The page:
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Troubled waters

June 28, 2008

Re "A watershed moment," editorial, June 21

I read with interest your editorial. Cleaning the waters of the L.A. River is a laudable goal. However, city officials have something other than cleaning in mind. City Hall recently created a joint powers authority with the ultimate goal of imposing a redevelopment area from Canoga Park to downtown L.A. and beyond. The U.S. Army Corps of Engineers' regulatory authority is critical to this massive $2-billion scheme.

The Clean Water Act calls for cleaning the water that empties into the ocean. Leave the rest of the Valley's property owners alone to enjoy their property within the law.

Sean McCarthy

West Hills

Your editorial is on target about passing the Clean Water Restoration Act. The original Clean Water Act protected all of our rivers, lakes, streams and wetlands from unchecked pollution. Unfortunately, recent court decisions and Bush administration policies have created confusion about which waters are covered, putting many streams and wetlands that feed and clean our larger waters, such as the L.A. River and Santa Monica Bay, at risk.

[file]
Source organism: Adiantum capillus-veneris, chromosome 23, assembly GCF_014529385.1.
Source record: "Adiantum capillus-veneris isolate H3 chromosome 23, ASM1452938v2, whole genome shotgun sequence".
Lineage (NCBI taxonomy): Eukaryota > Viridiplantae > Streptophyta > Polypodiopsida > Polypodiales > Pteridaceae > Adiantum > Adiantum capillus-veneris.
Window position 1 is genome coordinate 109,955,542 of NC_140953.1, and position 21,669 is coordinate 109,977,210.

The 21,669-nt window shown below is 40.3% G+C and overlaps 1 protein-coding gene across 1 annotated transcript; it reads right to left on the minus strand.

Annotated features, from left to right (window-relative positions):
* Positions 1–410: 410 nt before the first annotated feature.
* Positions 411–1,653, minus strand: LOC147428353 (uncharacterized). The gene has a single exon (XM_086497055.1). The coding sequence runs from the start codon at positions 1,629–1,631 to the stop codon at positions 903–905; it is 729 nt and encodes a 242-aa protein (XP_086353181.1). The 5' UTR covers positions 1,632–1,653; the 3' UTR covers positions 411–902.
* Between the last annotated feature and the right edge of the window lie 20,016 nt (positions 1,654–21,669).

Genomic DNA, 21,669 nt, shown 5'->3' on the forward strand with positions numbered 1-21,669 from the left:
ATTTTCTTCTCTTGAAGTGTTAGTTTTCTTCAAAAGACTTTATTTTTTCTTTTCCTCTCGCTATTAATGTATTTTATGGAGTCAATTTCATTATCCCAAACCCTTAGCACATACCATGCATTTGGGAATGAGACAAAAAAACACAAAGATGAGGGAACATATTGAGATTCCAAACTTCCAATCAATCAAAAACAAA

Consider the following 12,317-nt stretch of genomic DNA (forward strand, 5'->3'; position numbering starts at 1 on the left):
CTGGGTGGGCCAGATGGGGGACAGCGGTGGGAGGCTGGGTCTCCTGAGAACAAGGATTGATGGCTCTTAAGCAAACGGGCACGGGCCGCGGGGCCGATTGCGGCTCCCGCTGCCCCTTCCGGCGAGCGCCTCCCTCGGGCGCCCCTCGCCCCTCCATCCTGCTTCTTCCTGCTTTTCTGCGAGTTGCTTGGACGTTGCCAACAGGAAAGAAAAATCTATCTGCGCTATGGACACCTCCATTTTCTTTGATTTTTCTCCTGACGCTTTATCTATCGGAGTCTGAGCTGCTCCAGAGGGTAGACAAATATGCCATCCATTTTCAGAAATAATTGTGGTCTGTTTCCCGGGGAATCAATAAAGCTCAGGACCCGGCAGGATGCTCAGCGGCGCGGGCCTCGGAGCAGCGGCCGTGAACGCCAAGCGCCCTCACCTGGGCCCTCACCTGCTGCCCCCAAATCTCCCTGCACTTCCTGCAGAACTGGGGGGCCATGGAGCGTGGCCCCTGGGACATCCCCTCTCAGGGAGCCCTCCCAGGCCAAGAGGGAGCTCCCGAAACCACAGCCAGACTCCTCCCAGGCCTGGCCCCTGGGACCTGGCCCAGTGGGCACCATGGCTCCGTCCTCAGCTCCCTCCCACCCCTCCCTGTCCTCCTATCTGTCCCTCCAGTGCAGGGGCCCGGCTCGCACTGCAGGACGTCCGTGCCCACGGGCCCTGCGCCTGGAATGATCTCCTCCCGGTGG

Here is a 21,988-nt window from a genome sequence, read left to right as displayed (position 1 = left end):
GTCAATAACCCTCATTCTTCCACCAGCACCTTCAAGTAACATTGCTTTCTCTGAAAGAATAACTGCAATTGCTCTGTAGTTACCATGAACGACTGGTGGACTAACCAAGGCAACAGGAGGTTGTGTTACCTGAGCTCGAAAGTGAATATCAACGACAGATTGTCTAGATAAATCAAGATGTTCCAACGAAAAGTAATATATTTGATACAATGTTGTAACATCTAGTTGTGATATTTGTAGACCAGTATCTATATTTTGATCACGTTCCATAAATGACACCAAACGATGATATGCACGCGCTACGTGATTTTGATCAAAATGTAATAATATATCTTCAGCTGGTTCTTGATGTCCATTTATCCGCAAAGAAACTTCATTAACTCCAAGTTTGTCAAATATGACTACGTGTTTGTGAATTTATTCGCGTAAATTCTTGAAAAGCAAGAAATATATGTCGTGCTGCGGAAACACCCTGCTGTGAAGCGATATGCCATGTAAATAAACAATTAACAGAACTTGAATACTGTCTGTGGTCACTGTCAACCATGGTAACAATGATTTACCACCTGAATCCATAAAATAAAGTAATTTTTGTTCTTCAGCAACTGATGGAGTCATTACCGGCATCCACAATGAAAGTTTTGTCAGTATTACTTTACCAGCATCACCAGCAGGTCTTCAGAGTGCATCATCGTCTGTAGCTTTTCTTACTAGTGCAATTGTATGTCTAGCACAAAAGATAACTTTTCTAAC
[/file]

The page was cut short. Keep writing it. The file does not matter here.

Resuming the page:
The Clean Water Restoration Act reaffirms that all, not just some, waters will continue to be protected. We applaud Sen. Barbara Boxer (D-Calif.), Rep. Henry Waxman (D-Beverly Hills) and more than half of California's House delegation for supporting the bill, and we urge Sen. Dianne Feinstein and our other representatives to sign on as sponsors.

Dan Jacobson

Sacramento

The writer is legislative director for Environment California.

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